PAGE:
They manage to squeeze Zillman's foot from his boot, and he sits to examine his leg.
"Did you hurt your ankle?" Magwood asks.
"No, I'm good," Zillman says.
"It's a dangerous occupation," Magwood says, once they have retied the line and dropped 120 feet of nets into the water. "A lot of ways to get hurt on a boat and, you know, a lot of people fall off and drown. It's pretty dangerous."
The crew then files back into the deckhouse to make eggs and grits on a small stove. A coffee pot slides back and forth as the boat rocks in the waves. They eat in a cloud of cigarette smoke, and then they watch some of a movie, Hellboy II, before passing out in bunks, boots still on their feet.
The next three hours are a waiting game. Magwood can't help but recall his best day, five years ago.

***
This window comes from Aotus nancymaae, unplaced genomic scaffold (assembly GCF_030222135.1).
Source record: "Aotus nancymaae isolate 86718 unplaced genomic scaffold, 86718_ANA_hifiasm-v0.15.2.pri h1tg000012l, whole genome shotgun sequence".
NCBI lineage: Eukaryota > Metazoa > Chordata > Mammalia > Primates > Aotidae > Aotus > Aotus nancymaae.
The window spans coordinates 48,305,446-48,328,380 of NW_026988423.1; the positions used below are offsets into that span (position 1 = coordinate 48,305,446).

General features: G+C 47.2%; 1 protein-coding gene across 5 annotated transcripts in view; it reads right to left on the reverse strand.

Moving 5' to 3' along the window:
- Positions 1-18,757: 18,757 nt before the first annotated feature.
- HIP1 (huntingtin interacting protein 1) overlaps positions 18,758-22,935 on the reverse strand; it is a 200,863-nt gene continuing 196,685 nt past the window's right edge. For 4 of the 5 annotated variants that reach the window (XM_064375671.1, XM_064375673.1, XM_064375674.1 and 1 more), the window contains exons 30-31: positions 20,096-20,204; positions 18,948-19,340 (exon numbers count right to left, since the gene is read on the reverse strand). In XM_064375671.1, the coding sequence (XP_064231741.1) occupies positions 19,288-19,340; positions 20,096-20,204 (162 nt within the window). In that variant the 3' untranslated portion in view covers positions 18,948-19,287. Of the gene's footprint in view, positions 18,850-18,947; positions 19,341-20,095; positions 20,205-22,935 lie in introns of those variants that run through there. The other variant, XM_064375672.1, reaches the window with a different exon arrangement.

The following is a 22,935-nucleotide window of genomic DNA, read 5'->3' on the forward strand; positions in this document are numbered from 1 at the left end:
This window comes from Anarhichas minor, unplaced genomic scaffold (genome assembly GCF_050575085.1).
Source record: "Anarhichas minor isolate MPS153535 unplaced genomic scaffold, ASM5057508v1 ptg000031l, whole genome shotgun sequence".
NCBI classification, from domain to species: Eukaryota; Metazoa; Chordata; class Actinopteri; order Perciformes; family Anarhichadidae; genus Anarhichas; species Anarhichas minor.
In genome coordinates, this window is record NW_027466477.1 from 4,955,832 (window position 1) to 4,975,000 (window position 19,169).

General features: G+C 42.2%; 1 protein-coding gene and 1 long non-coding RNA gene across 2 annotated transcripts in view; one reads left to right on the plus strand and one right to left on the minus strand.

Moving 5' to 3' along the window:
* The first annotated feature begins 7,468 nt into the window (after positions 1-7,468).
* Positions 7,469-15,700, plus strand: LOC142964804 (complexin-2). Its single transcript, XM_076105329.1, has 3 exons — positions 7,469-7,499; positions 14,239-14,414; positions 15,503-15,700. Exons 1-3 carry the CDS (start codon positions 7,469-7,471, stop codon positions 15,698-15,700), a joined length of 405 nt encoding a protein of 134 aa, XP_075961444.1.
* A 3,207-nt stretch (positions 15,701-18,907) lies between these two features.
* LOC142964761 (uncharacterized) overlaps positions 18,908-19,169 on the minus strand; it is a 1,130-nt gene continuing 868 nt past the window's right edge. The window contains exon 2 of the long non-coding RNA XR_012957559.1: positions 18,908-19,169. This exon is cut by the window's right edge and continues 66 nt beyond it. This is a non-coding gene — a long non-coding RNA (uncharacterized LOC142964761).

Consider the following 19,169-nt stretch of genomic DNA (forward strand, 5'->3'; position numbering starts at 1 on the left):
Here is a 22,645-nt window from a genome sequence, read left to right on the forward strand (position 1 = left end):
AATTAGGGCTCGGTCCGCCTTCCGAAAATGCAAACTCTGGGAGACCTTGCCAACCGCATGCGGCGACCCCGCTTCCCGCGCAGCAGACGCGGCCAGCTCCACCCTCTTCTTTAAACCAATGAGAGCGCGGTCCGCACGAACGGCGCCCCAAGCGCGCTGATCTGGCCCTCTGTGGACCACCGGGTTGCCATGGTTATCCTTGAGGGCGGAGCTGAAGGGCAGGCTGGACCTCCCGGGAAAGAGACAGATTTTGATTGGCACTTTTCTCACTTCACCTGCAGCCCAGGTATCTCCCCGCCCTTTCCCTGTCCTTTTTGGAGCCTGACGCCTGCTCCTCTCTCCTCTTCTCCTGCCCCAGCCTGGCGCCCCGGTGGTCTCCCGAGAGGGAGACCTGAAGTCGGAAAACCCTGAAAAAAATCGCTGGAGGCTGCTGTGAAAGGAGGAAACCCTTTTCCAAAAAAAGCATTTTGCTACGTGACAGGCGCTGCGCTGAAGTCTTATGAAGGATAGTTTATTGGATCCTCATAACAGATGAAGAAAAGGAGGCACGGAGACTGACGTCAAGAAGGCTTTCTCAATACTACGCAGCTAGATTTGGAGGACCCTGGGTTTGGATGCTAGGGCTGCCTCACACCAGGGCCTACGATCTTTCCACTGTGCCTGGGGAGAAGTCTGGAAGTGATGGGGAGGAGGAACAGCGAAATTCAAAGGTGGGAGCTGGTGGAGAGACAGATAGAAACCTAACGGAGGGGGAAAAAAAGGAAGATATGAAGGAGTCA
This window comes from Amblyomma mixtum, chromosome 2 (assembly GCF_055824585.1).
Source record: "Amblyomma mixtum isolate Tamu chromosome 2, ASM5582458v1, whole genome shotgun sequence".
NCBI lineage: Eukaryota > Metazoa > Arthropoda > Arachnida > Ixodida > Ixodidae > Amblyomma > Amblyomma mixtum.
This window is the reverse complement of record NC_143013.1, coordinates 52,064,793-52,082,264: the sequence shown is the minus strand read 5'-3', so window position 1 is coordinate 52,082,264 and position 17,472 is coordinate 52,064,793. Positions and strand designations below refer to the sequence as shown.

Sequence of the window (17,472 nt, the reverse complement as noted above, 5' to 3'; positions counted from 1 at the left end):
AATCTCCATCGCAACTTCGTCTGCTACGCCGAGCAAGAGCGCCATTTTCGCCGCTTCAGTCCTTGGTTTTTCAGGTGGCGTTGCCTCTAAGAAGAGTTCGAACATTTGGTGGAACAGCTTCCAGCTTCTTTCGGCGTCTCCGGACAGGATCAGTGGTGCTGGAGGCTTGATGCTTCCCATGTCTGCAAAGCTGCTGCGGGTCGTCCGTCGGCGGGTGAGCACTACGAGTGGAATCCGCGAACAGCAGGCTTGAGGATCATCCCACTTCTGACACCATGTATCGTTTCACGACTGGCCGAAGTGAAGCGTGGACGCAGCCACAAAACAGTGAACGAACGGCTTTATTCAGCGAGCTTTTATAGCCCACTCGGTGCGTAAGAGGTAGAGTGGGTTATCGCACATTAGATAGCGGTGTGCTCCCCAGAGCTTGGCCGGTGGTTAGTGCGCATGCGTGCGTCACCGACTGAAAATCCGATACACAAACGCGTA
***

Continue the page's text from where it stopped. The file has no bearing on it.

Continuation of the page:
"They opened shrimp season, and the shrimp were big. The first day we caught 9,000 pounds, one day, all big shrimp. The boat made $27,000 in one day. That was the best haul we ever made. Beautiful, beautiful day."
And as for today's haul, they find out three hours later.
Using the winches, they bring the nets back onto the boat. Stingrays, flounder, a baby shark, minnows, croakers and shrimp spill onto the deck — a huge pile heaving like a beating heart.
"Not as pretty as I want it to be, but it's maybe at least 200 pounds of big ones," Magwood says.
But this is just the first drag of the day, and he still has time to catch more. The day before, the boat brought in more than 600 pounds of large and medium-sized shrimp, which Magwood says made about $1,500. That got divided among the boat and dock crews, minus the cost of fuel.
"We make good money at it," Vierra says, "Sometimes."
Vierra is Magwood's stepson and has been shrimping for 11 years now, often six days a week.
"Some years are better than others," he says. "Wayne put four kids through college, and I got two myself. We're surviving."
He says each crew member gets a 10 percent cut, which can translate to anywhere between $15,000 and $30,000 a year.